KATHMANDU, March 2: US Secretary of State John Kerry will meet his Russian counterpart later for talks in Geneva on the Ukraine crisis.
The talks come ahead of a new UN report documenting human rights violations by Ukrainian forces and pro-Russia rebels.
Mr Kerry is also expected to call for a transparent inquiry into the killing of a Russian opposition politician.
Boris Nemtsov is believed to have been working on a report detailing the presence of Russian troops in Ukraine before he was shot in Moscow on Friday.
His allies have accused the Kremlin of involvement, but Russian President Vladimir Putin condemned the murder as “vile” and vowed to find the killers.
The BBC’s Barbara Plett Usher in Geneva says Mr Kerry will be pressing Russian Foreign Minister Sergei Lavrov for an investigation into not only who pulled the trigger, but who ordered, funded and coordinated the murder.
Later John Kerry and Iran’s Foreign Minister Mohammad Javad Zarif will renew their negotiations on Tehran’s nuclear programme.
There is an end of March deadline to finally reach agreement on limiting the programme, in return for an easing of economic sanctions on Iran.
The talks on Ukraine are expected to be tense after Mr Kerry last week accused Russian officials of lying to him about Moscow’s support for rebels in eastern Ukraine.
The Ukrainian government, Western leaders and Nato say there is clear evidence that Russia is helping the rebels with heavy weapons and soldiers.
Independent experts echo that accusation but Moscow denies it, insisting that any Russians serving with the rebels are “volunteers”.
A fragile ceasefire continues to hold in Ukraine despite some violence in recent days.
On Saturday, Ukrainian photographer Sergiy Nikolayev was killed after being hit by a mortar shell in the village of Pisky near Donetsk.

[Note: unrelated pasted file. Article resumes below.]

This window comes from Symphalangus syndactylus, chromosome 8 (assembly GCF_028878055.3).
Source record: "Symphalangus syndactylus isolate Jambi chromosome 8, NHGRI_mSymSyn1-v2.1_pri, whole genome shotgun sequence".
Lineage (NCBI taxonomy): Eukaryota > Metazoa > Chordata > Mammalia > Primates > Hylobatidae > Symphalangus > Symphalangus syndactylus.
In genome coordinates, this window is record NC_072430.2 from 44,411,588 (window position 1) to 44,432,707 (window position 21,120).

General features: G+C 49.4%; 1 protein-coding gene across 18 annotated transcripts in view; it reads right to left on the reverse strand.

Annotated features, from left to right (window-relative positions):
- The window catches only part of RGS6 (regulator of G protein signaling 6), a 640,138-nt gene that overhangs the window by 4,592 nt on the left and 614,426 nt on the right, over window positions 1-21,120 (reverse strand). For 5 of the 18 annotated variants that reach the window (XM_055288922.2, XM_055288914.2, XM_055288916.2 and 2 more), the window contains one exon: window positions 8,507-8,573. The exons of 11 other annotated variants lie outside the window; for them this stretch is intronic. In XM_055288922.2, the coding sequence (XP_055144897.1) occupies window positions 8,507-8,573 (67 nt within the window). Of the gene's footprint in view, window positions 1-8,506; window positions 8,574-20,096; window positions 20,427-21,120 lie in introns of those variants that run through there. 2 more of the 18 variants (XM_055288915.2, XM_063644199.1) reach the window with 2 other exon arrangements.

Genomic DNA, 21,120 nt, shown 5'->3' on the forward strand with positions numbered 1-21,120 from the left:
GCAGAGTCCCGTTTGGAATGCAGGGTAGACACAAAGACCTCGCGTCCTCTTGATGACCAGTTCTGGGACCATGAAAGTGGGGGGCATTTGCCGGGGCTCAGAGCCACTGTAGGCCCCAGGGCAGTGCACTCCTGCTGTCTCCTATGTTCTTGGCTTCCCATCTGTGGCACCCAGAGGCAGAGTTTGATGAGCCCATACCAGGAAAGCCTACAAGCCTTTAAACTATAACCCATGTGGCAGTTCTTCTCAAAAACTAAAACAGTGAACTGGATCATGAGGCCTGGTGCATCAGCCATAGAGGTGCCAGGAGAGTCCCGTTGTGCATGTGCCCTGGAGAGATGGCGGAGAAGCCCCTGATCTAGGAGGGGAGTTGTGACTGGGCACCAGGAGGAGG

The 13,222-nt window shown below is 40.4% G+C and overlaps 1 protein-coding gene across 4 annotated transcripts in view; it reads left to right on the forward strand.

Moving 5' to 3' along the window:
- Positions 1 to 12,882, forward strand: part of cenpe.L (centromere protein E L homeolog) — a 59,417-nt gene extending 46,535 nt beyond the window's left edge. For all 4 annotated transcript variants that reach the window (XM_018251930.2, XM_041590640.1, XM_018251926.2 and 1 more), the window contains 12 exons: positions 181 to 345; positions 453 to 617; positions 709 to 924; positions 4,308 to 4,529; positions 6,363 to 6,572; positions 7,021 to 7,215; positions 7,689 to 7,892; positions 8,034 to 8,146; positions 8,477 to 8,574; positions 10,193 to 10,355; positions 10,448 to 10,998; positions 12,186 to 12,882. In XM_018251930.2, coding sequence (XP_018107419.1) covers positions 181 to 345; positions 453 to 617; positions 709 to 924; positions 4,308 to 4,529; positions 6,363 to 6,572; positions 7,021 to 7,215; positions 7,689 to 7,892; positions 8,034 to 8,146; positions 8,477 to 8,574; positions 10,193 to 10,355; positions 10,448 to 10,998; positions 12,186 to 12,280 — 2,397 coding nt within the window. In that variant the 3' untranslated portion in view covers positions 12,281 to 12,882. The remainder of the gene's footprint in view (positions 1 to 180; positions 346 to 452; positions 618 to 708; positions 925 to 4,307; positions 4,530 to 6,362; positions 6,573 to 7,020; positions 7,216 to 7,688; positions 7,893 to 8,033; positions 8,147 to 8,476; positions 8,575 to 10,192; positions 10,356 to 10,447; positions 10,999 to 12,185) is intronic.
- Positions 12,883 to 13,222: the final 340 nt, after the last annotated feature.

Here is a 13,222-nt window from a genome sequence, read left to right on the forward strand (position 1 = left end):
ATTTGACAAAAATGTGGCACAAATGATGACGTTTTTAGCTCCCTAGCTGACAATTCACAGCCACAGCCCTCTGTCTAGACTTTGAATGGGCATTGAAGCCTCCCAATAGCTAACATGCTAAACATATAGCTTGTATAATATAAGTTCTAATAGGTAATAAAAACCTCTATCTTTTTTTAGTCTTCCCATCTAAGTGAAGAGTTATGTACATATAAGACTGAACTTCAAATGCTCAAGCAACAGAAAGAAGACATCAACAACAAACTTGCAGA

Ukrainian military spokesman Andriy Lysenko said eight soldiers had been injured over the weekend by rebel shelling, while a separatist spokesman said Ukraine’s armed forces had also fired mortar rounds near Donetsk.
Both sides have begun pulling back some heavy weaponry from the front line – one of the conditions of the ceasefire agreement signed in the Belarusian capital Minsk last month.
Monitors from the OSCE security group have reported weapons movements on both sides but say it is too early to confirm a full withdrawal.
Speaking at the UN Security Council on Friday, OSCE envoy to Ukraine Heidi Tagliavini said the current situation was at a “crossroads” where the risk of further escalation remained high despite “encouraging signs”.
A US official travelling with Mr Kerry told reporters it was “too soon to tell” if the ceasefire would lead to an end in violence.
Fighting began in Ukraine’s eastern Donetsk and Luhansk regions last April, a month after Russia annexed the Crimea peninsula.
The UN has estimated that around 6,000 people have died since then, although it believes the real figure could be considerably higher.